employment, EMU, Europe, exchange rate, Harrod-Balassa-Samuelson effect, inflation, Macroeconomics and macroeconomic policy, monetary integration, productivity growth, CASE Reports, CASE Network Studies and Analyses

Uneven Growth in a Monetary Union: on the Possible Implications for its Slow-Growing Members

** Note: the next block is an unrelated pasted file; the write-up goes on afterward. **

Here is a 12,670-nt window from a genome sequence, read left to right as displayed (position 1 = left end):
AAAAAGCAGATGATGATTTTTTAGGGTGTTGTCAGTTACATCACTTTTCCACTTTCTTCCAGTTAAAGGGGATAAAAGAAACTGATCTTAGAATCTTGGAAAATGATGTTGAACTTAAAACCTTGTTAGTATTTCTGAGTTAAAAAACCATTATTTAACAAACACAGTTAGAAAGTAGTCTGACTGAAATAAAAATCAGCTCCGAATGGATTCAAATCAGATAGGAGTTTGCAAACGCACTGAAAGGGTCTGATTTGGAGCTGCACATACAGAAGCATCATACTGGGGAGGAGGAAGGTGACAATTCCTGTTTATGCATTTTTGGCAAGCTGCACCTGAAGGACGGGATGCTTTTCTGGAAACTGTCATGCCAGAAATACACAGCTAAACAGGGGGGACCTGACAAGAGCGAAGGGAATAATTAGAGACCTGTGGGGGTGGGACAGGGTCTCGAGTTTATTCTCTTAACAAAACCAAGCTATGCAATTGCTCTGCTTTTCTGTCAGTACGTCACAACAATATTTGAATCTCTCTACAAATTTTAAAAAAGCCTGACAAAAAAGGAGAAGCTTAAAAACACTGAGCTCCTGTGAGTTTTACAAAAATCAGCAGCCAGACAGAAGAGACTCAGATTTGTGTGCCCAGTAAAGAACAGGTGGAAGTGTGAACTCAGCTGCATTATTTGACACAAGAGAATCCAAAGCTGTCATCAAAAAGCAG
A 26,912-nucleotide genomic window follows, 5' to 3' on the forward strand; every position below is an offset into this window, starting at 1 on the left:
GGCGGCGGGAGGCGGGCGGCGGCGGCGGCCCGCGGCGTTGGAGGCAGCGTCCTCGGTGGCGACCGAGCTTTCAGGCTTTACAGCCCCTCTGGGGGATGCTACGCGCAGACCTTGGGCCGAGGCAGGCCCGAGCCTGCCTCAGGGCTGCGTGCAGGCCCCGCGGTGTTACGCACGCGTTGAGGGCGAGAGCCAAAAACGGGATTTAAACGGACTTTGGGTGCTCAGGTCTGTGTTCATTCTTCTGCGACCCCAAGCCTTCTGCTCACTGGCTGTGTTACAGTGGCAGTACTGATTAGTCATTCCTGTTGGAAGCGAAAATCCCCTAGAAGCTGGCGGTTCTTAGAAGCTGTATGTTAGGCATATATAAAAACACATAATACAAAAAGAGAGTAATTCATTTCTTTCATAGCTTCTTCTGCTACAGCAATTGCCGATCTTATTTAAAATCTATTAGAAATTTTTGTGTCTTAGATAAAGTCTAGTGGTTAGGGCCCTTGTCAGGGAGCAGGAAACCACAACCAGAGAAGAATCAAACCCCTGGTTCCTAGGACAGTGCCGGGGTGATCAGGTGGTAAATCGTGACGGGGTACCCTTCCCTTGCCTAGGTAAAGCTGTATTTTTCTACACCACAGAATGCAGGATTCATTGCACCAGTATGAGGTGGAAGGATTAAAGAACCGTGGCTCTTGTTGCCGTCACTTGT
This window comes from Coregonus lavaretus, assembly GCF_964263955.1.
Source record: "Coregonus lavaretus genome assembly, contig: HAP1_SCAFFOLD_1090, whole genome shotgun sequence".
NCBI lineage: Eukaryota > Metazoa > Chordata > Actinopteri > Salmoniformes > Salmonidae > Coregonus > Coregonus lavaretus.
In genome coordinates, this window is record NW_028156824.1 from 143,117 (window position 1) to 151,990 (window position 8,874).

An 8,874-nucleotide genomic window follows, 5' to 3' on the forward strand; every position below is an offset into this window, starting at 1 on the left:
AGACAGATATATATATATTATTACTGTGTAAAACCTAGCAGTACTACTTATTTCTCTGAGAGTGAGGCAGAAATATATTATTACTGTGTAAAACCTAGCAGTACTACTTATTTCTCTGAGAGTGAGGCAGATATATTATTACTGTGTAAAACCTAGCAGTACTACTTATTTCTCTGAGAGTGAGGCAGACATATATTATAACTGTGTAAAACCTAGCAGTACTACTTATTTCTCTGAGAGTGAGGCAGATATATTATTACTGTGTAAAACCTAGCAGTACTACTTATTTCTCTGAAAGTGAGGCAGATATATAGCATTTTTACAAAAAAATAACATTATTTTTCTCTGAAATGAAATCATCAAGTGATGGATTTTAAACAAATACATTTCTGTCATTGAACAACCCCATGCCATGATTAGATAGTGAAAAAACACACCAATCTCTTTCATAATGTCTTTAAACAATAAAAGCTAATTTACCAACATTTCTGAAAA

An attempt is made to explore the basic implications of differences in productivity growth rates in countries within a monetary union and tailor them to the case of the EU new member countries running up to the EMU. By using the mathematical model of Harrod-Balassa-Samuelson effect and linking productivity and relative price dynamics with monetary policy, it is shown that: 1) productivity growth in faster-growing countries (FGC) leads to either inflation there, or union-wide exchange rate appreciation, or both in certain proportions, depending on the monetary policy stance taken by the union, but does not cause increase in inflation in slower-growing countries (SGC) by itself, unless the union’s monetary authorities take pro-inflationary policy; 2) because of presence of FGC, the SGC do not become less competitive in the world, and can benefit from increased export of their goods to FGC, provided their labour markets are flexible enough; 3) the real challenge for SGC posed by FGC is not inflation, but rather loss of jobs and export revenues, if their labour markets are not flexible enough to adjust under tight union-wide monetary policy aimed at keeping the union-wide overall price level unchanged, or the labour productivity increase in FGC is not met by adequate improvement in labour productivity in SGC. It should be noted, however, that this ‘adequate improvement’ is enough to constitute only a fraction of the productivity growth in FGC.